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Helene: Overview
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Helene
The Cassini spacecraft imaged the surface of Saturn's moon Helene as the spacecraft flew by the moon on 31 January 2011.

Helene, a small and faint moon of Saturn, is referred to as a Trojan satellite because it orbits Saturn in the Lagrange point of the larger moon Dione.

Discovery:
Helene was discovered 1March 1980 during the Earth ring-plane crossing by J. Lecacheux and others.

How Helene Got its Name:
John Herschel suggested that the moons of Saturn be associated with mythical brothers and sisters of Kronus. (Kronus is the equivalent of the Roman god Saturn in Greek mythology.) The International Astronomical Union now controls the official naming of astronomical bodies.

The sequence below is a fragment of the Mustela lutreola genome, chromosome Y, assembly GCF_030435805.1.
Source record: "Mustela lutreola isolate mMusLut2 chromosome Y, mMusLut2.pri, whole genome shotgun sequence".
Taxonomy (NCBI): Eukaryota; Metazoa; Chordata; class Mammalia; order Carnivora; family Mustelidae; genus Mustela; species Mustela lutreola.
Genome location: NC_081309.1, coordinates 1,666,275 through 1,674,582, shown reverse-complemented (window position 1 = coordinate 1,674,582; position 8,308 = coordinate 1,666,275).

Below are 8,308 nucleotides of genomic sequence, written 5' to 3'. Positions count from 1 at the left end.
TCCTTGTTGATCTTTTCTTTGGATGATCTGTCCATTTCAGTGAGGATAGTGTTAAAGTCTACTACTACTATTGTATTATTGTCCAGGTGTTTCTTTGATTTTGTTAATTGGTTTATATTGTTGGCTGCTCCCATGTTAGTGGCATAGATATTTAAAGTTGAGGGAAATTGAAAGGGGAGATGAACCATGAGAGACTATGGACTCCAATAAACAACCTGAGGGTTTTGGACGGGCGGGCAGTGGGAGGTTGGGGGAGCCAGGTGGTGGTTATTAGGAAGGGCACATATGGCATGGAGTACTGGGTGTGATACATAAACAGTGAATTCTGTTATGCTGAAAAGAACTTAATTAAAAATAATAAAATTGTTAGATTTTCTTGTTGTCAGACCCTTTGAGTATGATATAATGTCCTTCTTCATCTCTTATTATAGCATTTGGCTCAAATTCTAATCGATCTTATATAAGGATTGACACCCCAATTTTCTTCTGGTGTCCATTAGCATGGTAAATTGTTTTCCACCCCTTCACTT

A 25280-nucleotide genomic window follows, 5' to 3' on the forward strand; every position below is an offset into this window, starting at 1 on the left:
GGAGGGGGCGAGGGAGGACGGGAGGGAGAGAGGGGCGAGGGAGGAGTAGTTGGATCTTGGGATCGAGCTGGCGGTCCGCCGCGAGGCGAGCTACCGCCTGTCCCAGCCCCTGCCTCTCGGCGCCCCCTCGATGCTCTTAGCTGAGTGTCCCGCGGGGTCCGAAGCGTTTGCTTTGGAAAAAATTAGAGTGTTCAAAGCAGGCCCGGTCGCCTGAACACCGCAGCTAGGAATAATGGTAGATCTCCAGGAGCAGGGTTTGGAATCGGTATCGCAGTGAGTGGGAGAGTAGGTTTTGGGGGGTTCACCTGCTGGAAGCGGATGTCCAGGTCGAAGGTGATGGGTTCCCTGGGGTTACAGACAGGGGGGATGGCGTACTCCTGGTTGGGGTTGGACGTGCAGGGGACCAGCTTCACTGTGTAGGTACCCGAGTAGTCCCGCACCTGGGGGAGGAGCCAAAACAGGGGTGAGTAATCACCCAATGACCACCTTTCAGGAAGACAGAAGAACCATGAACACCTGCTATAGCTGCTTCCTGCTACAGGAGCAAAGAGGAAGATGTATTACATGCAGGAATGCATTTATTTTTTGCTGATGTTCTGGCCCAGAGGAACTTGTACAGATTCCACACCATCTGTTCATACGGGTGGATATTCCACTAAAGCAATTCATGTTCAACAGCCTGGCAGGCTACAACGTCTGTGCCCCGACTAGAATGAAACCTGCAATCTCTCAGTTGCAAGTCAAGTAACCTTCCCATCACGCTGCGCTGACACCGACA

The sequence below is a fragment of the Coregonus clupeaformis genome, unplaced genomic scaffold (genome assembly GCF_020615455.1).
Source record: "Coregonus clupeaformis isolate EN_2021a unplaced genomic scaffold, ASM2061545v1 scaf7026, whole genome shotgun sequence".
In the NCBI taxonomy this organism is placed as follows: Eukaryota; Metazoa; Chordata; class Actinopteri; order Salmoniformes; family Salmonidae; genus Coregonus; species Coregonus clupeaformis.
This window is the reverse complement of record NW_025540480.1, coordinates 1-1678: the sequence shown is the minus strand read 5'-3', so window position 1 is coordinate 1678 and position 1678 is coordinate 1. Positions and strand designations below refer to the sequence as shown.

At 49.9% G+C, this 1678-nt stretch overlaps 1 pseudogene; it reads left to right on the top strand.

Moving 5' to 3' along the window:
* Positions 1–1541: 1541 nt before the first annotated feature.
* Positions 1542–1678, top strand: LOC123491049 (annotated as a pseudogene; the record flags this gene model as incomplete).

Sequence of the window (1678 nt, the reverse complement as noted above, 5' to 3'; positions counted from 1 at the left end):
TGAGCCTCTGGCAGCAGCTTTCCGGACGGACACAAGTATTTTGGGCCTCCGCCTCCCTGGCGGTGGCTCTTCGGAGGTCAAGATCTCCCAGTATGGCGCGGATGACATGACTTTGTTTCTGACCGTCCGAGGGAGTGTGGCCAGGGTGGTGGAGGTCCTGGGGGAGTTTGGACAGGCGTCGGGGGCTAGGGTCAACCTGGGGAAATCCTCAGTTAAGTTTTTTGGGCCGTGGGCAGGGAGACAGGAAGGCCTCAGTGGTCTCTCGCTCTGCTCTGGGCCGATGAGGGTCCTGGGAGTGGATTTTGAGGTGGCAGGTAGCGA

Originally designated S/1980 S6, Helene is named after the granddaughter of Kronus and is the sister of Polydeuces. Helene was born out of an egg since Zeus took the shape of a swan when he raped her mother Leda. The account of this engendering is retold in the poem "Leda and the Swan" by William Butler Yeats. This same figure in Greek mythology was the cause of the Trojan War.

Just the Facts
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Mass:  1.1390 x 1016 kg
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Last Updated: 12 Aug 2013